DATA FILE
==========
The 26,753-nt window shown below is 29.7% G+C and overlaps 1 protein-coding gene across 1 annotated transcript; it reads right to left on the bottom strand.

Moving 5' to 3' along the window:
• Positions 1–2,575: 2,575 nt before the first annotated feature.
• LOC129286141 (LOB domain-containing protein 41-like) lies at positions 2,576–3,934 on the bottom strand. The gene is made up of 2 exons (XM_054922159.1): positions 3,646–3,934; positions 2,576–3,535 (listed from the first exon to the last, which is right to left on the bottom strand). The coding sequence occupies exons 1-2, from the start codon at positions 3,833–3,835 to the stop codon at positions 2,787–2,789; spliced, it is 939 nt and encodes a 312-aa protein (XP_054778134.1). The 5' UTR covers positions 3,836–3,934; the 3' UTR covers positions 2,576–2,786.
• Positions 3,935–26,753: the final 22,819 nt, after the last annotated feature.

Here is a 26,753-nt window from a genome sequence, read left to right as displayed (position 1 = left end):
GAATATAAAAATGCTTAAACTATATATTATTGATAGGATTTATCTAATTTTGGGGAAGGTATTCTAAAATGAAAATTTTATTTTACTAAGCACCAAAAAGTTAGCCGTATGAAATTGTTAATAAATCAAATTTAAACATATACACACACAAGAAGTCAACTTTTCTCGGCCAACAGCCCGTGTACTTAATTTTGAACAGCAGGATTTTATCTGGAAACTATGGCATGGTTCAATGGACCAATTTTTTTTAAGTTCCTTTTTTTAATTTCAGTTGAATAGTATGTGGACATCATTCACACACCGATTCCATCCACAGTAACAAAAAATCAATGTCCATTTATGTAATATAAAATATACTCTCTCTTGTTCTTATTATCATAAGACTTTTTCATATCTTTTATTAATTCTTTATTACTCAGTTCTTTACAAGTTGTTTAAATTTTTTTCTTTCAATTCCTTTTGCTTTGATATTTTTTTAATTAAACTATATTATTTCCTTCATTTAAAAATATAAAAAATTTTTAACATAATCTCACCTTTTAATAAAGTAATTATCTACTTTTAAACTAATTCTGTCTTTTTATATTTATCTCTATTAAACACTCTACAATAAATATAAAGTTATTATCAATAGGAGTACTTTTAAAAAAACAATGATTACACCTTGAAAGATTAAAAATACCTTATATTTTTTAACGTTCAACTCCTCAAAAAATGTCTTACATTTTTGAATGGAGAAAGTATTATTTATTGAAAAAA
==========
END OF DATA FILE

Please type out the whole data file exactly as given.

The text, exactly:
The 26,753-nt window shown below is 29.7% G+C and overlaps 1 protein-coding gene across 1 annotated transcript; it reads right to left on the bottom strand.

Moving 5' to 3' along the window:
• Positions 1–2,575: 2,575 nt before the first annotated feature.
• LOC129286141 (LOB domain-containing protein 41-like) lies at positions 2,576–3,934 on the bottom strand. The gene is made up of 2 exons (XM_054922159.1): positions 3,646–3,934; positions 2,576–3,535 (listed from the first exon to the last, which is right to left on the bottom strand). The coding sequence occupies exons 1-2, from the start codon at positions 3,833–3,835 to the stop codon at positions 2,787–2,789; spliced, it is 939 nt and encodes a 312-aa protein (XP_054778134.1). The 5' UTR covers positions 3,836–3,934; the 3' UTR covers positions 2,576–2,786.
• Positions 3,935–26,753: the final 22,819 nt, after the last annotated feature.

Here is a 26,753-nt window from a genome sequence, read left to right as displayed (position 1 = left end):
GAATATAAAAATGCTTAAACTATATATTATTGATAGGATTTATCTAATTTTGGGGAAGGTATTCTAAAATGAAAATTTTATTTTACTAAGCACCAAAAAGTTAGCCGTATGAAATTGTTAATAAATCAAATTTAAACATATACACACACAAGAAGTCAACTTTTCTCGGCCAACAGCCCGTGTACTTAATTTTGAACAGCAGGATTTTATCTGGAAACTATGGCATGGTTCAATGGACCAATTTTTTTTAAGTTCCTTTTTTTAATTTCAGTTGAATAGTATGTGGACATCATTCACACACCGATTCCATCCACAGTAACAAAAAATCAATGTCCATTTATGTAATATAAAATATACTCTCTCTTGTTCTTATTATCATAAGACTTTTTCATATCTTTTATTAATTCTTTATTACTCAGTTCTTTACAAGTTGTTTAAATTTTTTTCTTTCAATTCCTTTTGCTTTGATATTTTTTTAATTAAACTATATTATTTCCTTCATTTAAAAATATAAAAAATTTTTAACATAATCTCACCTTTTAATAAAGTAATTATCTACTTTTAAACTAATTCTGTCTTTTTATATTTATCTCTATTAAACACTCTACAATAAATATAAAGTTATTATCAATAGGAGTACTTTTAAAAAAACAATGATTACACCTTGAAAGATTAAAAATACCTTATATTTTTTAACGTTCAACTCCTCAAAAAATGTCTTACATTTTTGAATGGAGAAAGTATTATTTATTGAAAAAA